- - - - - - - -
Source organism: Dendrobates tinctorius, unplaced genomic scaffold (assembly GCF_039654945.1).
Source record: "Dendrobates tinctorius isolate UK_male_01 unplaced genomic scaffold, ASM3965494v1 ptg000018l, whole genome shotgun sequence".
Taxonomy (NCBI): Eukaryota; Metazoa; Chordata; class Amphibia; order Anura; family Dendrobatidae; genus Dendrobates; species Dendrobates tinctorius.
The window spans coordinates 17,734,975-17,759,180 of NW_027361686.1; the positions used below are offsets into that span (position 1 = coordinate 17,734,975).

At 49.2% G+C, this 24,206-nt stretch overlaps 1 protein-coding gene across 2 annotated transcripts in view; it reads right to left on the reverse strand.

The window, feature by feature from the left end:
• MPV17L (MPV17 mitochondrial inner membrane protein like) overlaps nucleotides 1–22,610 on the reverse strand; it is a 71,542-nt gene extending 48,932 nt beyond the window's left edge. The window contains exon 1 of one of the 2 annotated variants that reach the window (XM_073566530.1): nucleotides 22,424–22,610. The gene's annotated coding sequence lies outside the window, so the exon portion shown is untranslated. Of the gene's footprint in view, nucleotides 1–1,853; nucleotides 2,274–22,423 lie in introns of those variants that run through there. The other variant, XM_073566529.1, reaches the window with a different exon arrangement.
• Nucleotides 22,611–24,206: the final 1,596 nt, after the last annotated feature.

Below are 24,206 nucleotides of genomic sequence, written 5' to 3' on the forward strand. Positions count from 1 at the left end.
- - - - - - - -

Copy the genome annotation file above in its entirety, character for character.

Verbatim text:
Source organism: Dendrobates tinctorius, unplaced genomic scaffold (assembly GCF_039654945.1).
Source record: "Dendrobates tinctorius isolate UK_male_01 unplaced genomic scaffold, ASM3965494v1 ptg000018l, whole genome shotgun sequence".
Taxonomy (NCBI): Eukaryota; Metazoa; Chordata; class Amphibia; order Anura; family Dendrobatidae; genus Dendrobates; species Dendrobates tinctorius.
The window spans coordinates 17,734,975-17,759,180 of NW_027361686.1; the positions used below are offsets into that span (position 1 = coordinate 17,734,975).

At 49.2% G+C, this 24,206-nt stretch overlaps 1 protein-coding gene across 2 annotated transcripts in view; it reads right to left on the reverse strand.

The window, feature by feature from the left end:
• MPV17L (MPV17 mitochondrial inner membrane protein like) overlaps nucleotides 1–22,610 on the reverse strand; it is a 71,542-nt gene extending 48,932 nt beyond the window's left edge. The window contains exon 1 of one of the 2 annotated variants that reach the window (XM_073566530.1): nucleotides 22,424–22,610. The gene's annotated coding sequence lies outside the window, so the exon portion shown is untranslated. Of the gene's footprint in view, nucleotides 1–1,853; nucleotides 2,274–22,423 lie in introns of those variants that run through there. The other variant, XM_073566529.1, reaches the window with a different exon arrangement.
• Nucleotides 22,611–24,206: the final 1,596 nt, after the last annotated feature.

Below are 24,206 nucleotides of genomic sequence, written 5' to 3' on the forward strand. Positions count from 1 at the left end.